Monash Science research breakthroughs

Using the oldest fossil micrometeorites – space dust – ever found, Monash University-led research has made a surprising discovery about the chemistry of Earth’s atmosphere 2.7 billion years ago.
The findings of a new study published today in the journal Nature – led by Dr Andrew Tomkins and a team from the School of Earth, Atmosphere and Environment at Monash, along with scientists from the Australian Synchrotron and Imperial College, London – challenge the accepted view that Earth’s ancient atmosphere was oxygen-poor. The findings indicate instead that the ancient Earth’s upper atmosphere contained about the same amount of oxygen as today, and that a methane haze layer separated this oxygen-rich upper layer from the oxygen-starved lower atmosphere.
Dr Tomkins explained how the team extracted micrometeorites from samples of ancient limestone collected in the Pilbara region in Western Australia and examined them at the Monash Centre for Electron Microscopy (MCEM) and the Australian Synchrotron.
“Using cutting-edge microscopes we found that most of the micrometeorites had once been particles of metallic iron – common in meteorites – that had been turned into iron oxide minerals in the upper atmosphere, indicating higher concentrations of oxygen than expected,” Dr Tomkins said.
“This was an exciting result because it is the first time anyone has found a way to sample the chemistry of the ancient Earth’s upper atmosphere,” Dr Tomkins saiMonashMonash Science researchers are currently leading several ground-breaking projects, including the following:

Monash Science researchers are currently leading and participating in several ground-breaking projects, including the following:

Cosmic dust reveals Earth’s ancient atmosphere

Using the oldest fossil micrometeorites – space dust – ever found, Monash University-led research has made a surprising discovery about the chemistry of Earth’s atmosphere 2.7 billion years ago.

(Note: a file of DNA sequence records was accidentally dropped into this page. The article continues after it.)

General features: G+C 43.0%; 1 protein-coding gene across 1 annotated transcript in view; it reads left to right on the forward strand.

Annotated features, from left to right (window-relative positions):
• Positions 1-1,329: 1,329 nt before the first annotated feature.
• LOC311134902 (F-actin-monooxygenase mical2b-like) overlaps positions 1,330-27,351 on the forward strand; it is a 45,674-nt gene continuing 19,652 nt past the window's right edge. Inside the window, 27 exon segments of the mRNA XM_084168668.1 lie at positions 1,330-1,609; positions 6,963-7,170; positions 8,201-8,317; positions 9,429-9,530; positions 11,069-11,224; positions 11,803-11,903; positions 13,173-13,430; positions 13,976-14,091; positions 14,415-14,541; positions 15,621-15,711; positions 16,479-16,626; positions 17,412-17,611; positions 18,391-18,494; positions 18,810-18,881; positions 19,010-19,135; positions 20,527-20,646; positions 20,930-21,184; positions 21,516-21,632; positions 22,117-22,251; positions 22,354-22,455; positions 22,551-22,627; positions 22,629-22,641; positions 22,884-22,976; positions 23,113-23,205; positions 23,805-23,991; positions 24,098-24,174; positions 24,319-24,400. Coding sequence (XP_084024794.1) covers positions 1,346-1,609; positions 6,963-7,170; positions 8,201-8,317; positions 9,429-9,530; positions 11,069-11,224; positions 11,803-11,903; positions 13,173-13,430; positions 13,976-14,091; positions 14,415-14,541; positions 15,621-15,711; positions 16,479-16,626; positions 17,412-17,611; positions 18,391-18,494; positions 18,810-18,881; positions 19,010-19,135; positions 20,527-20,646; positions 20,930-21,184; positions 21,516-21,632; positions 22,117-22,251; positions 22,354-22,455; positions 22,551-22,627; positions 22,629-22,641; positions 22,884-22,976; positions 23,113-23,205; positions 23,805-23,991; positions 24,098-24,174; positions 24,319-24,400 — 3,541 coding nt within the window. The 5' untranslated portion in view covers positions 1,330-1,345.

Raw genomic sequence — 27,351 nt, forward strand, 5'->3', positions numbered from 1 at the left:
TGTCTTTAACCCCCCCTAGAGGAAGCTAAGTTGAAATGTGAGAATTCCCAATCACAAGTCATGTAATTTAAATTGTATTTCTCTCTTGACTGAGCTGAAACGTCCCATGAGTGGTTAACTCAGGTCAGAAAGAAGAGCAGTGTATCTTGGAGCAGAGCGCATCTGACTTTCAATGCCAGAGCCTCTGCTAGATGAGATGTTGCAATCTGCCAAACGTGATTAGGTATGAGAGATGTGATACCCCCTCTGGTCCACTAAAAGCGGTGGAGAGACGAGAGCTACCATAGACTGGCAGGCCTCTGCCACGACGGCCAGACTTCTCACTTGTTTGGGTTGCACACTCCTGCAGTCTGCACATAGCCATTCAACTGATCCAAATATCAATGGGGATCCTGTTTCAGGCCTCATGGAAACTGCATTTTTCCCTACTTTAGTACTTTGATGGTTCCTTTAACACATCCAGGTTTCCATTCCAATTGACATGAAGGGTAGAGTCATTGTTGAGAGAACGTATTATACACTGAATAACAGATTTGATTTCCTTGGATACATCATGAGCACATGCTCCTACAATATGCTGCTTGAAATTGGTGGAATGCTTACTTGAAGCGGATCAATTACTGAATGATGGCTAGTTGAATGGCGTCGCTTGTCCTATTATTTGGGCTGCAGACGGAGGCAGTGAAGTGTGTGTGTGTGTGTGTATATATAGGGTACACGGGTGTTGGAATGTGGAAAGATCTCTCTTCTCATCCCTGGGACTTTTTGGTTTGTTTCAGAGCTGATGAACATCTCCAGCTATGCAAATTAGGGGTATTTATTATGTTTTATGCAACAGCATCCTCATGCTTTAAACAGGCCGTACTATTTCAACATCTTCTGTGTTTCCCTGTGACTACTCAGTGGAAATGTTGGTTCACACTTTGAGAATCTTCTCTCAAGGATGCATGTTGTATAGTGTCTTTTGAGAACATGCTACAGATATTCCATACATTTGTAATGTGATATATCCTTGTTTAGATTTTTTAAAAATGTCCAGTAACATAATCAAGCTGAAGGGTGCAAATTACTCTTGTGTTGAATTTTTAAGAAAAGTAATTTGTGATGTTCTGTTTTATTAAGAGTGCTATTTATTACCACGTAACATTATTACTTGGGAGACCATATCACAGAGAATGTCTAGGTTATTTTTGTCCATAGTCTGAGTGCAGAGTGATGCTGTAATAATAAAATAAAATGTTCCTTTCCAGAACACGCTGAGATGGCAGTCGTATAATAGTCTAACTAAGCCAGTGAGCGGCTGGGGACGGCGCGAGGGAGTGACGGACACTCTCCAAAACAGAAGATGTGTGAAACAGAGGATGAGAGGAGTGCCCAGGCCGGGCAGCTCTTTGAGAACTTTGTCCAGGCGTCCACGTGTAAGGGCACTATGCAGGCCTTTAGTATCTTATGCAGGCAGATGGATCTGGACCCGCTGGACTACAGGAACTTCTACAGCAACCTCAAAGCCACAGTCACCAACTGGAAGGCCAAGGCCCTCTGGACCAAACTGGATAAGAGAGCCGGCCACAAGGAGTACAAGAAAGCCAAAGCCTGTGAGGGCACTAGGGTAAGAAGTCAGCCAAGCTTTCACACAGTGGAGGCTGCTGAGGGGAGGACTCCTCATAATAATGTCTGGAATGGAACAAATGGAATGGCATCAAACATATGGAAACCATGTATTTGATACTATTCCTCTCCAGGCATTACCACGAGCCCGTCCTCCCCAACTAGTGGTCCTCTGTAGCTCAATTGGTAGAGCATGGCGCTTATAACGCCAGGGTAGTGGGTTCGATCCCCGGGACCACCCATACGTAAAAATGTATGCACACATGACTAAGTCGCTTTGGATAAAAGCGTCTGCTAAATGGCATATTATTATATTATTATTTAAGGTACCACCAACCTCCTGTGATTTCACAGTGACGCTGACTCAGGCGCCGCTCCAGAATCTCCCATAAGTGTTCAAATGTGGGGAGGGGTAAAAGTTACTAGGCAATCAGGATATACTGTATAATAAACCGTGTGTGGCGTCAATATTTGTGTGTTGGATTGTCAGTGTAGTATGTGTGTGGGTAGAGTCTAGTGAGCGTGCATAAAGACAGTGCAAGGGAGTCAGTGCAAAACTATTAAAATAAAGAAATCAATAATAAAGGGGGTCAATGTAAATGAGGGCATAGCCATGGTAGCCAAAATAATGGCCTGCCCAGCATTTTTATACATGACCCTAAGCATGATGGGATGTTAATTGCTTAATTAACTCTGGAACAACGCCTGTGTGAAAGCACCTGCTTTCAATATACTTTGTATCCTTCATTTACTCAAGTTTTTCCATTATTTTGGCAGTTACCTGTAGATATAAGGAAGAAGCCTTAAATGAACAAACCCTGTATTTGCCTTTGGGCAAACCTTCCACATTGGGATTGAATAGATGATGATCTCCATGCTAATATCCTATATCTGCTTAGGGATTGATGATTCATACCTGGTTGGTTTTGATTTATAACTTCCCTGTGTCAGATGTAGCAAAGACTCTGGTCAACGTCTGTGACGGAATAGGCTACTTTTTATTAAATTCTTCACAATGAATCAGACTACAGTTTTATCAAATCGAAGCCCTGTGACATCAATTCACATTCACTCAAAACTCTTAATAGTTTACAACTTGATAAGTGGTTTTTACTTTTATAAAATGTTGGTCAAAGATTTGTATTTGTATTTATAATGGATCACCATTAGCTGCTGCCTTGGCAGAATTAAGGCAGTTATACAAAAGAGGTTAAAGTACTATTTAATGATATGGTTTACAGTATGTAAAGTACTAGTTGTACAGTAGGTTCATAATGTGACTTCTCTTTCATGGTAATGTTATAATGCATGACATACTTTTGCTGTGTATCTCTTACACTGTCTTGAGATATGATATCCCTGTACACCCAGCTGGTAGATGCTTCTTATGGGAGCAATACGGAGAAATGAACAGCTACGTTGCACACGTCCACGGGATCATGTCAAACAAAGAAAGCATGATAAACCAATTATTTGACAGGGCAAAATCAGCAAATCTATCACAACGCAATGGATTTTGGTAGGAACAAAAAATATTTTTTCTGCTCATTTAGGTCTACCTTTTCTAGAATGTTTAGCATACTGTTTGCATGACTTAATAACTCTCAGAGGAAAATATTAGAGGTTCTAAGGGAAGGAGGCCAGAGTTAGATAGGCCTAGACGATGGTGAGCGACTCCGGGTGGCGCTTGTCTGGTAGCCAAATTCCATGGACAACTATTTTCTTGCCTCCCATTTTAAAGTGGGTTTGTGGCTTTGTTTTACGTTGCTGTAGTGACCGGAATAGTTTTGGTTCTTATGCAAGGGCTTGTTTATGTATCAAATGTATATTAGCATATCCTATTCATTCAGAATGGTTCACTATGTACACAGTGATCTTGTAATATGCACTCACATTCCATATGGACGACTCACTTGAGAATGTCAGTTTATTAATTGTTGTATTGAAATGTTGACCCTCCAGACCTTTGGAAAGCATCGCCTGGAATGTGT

The findings of a new study led by Dr Andrew Tomkins and a team from the School of Earth, Atmosphere and Environment at Monash, along with scientists from the Australian Synchrotron and Imperial College, London – challenge the accepted view that Earth’s ancient atmosphere was oxygen-poor. The findings indicate instead that the ancient Earth’s upper atmosphere contained about the same amount of oxygen as today, and that a methane haze layer separated this oxygen-rich upper layer from the oxygen-starved lower atmosphere.

Feeding the future: mapping a path to improved cassava production

An international research team  including scientists from Monash University, have for the first time, mapped the cassava plant’s genetic diversity.

A billion people around the world eat the cassava plant every day. Easy to cultivate and drought- tolerant the fact that it is eaten by so many means that attacks by pests and diseases have huge impact on food security. It’s also the only staple crop that can kill you or cause chronic neurological disease if it’s not processed, potentially producing fatal levels of cyanide when drought-stressed.

“Until now, very little research has been done at the DNA level – the genome – of cassava, the world’s fifth most important crop,” Associate Professor Gleadow said.

“To maintain food security, it’s critical that cassava is resistant to disease and resilient to climate change.”

Monash to lead extraordinary new Antarctic biodiversity expedition

Monash University will lead the terrestrial biodiversity component of a major new expedition to better understand Antarctic ecosystems.

Using powerful new genetic and computational approaches the team will address a major, unresolved question in modern biology: how has life evolved and spread around the Antarctic region, both in the past and today?

The Monash-led project, A Functional Biogeography of the Antarctic (AFBA) forms part of the Antarctic Circumnavigation Expedition (ACE). ACE involves 22 projects, 55 researchers and 19 countries and is the first project of the newly created Swiss Polar Institute. The project will investigate terrestrial biodiversity of the region and its responses to rapid and extensive environmental change.

Monash to lead extraordinary new Antarctic biodiversity expedition

Monash to lead extraordinary new Antarctic biodiversity expedition

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